Capital Punishment and Abortion — One of the interesting polling results that the article presents has to do with the fact that a majority of the respondents desire the church to maintain certain opposition to controversial issues, even if the individual person surveyed disagrees in personal practice or opinion. The Times piece explains: “Majorities said they wanted to see the next pope maintain the church’s opposition to abortion and the death penalty, even though they themselves were not opposed to them. Three-quarters of Catholics supported abortion under at least some circumstances, and three-fifths favored the death penalty.”
There are several things worth considering further here, including the apparent disconnect between the universal value or approval of the church’s opposition to matters out of principle and the individual support or rejection of that teaching. Interestingly enough, this sort of statistical disconnect reflects a very important moral principle in Catholic teaching: obsequium religiosum. This notion, in brief, means that an individual Christian should offer “religious assent” to teachings that she or he find difficult to accept or do not understand, with the caveat that she or he will try to followup this personal disconnect between the official teaching of the church (such as opposition to the death penalty) and the personal appropriation of another view (such as personally supporting the death penalty). The odd thing here is that the majority of people actually support the church’s view despite their personal disagreement at the time is a colloquial expression of exactly this teaching.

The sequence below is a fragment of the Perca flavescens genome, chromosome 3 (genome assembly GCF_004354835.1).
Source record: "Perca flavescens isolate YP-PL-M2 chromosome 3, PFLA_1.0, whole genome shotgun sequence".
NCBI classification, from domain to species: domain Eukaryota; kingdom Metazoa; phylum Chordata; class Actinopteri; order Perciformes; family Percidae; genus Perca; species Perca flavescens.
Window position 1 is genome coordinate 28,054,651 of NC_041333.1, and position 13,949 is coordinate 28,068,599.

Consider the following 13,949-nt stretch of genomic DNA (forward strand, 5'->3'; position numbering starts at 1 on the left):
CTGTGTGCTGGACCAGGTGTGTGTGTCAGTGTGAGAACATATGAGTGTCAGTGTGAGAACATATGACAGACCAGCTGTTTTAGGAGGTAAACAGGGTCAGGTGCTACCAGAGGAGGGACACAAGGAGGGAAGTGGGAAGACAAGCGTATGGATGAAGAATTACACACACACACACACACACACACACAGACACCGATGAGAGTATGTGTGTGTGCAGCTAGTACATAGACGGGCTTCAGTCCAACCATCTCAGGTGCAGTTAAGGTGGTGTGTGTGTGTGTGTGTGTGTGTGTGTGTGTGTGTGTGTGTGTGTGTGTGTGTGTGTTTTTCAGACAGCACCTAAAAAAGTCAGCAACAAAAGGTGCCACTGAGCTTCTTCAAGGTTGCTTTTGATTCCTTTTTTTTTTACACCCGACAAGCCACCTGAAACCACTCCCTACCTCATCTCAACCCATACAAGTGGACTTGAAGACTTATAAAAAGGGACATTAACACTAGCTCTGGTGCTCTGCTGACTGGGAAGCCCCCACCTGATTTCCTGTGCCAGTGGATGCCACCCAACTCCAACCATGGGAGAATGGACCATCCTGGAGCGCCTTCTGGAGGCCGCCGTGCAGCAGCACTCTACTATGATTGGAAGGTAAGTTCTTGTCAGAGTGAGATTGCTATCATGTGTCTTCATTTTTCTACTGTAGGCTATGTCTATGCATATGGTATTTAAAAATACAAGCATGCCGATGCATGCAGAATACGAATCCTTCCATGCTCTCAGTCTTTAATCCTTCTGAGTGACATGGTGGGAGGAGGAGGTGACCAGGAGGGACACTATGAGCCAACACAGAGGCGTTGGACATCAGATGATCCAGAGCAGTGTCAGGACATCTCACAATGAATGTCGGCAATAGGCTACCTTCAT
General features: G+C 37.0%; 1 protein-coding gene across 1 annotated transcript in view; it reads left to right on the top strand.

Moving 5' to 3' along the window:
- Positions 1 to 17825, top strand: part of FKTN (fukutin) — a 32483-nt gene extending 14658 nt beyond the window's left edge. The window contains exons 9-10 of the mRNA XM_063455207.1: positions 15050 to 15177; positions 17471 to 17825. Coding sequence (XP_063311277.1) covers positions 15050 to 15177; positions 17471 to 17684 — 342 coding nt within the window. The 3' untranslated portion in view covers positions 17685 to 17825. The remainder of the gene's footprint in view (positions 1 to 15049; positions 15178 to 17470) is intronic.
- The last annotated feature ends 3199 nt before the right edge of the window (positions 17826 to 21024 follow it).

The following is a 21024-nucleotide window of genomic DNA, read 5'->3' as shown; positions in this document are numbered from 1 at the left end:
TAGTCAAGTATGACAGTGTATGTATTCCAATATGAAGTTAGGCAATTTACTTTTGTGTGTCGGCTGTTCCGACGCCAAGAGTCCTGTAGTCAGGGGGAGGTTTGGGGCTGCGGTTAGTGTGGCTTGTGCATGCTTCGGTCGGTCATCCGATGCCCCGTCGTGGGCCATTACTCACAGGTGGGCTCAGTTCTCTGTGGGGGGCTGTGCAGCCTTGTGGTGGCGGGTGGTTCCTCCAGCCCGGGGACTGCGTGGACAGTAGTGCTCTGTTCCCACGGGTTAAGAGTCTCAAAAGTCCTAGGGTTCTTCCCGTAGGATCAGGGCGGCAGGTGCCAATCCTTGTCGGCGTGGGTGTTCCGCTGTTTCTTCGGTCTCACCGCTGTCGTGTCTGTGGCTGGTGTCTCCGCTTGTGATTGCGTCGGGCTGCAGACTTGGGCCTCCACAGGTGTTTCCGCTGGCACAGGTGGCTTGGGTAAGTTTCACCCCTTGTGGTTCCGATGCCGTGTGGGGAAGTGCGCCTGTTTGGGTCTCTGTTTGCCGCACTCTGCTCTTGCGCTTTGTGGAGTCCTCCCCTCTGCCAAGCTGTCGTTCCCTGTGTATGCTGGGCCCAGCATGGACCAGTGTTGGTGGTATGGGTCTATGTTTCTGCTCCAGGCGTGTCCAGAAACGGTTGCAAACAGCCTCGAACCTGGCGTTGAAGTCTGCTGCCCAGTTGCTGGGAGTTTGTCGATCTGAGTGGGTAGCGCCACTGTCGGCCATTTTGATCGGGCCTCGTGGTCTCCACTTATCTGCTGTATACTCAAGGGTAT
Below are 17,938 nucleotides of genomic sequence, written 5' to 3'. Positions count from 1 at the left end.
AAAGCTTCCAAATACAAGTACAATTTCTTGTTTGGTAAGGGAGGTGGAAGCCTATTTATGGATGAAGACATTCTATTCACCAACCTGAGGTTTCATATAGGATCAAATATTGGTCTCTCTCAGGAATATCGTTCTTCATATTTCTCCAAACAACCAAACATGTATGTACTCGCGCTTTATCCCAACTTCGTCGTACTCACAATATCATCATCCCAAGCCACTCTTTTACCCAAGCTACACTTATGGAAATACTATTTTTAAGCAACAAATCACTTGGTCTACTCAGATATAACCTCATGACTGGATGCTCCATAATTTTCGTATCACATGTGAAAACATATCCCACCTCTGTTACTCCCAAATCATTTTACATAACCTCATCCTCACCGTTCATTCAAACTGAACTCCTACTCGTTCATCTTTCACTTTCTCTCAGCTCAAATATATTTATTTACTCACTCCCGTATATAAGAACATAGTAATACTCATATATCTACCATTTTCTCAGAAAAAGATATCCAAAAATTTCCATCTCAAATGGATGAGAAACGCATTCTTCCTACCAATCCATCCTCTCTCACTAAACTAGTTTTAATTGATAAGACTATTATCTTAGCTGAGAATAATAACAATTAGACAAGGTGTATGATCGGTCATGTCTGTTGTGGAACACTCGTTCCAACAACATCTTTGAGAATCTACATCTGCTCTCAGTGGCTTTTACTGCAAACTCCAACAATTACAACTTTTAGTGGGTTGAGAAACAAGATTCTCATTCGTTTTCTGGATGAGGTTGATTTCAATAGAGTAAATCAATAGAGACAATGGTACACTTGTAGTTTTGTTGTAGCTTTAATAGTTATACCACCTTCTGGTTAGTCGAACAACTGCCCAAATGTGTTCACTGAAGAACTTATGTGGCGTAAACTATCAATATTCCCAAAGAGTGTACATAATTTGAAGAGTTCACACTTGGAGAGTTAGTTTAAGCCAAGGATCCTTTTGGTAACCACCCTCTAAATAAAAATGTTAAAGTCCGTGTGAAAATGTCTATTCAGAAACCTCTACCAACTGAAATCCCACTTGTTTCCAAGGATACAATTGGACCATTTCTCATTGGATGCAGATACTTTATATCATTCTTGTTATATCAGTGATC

Priests and Preaching — Lest, like a bad homily, this post ramble on any further, it’s worth noting the support U.S. Catholics overwhelmingly showed for their local priests, religious sisters, and the work that they do — including the weekly Sunday homilies. This is the fact about which I’m most incredulous (or perhaps I’m just cynical and jaded by decades of being exposed to bad preaching and now, my apologies to all who have to listen to me preach, I probably inflict the same suffering on others!). The Times explains: “Catholics seemed to feel far more warmly toward their local priests than those in the hierarchy. Seven in 10 Catholics in the poll said they felt that their parish priests were “in touch with the needs of Catholics today.” Eighty-five percent of those who attend Mass said the sermons were excellent or good.”
I hope this accurately reflects the views of those in the pews (I can think of many for whom 85% good preaching is a far-off dream), regardless, it’s nice to see some good news at the local, personal, and daily level. It’s a practical reminder that all the baptized are the church, which is the Body of Christ and the People of God. And the life of the church is the live of all the people in their everyday particularities.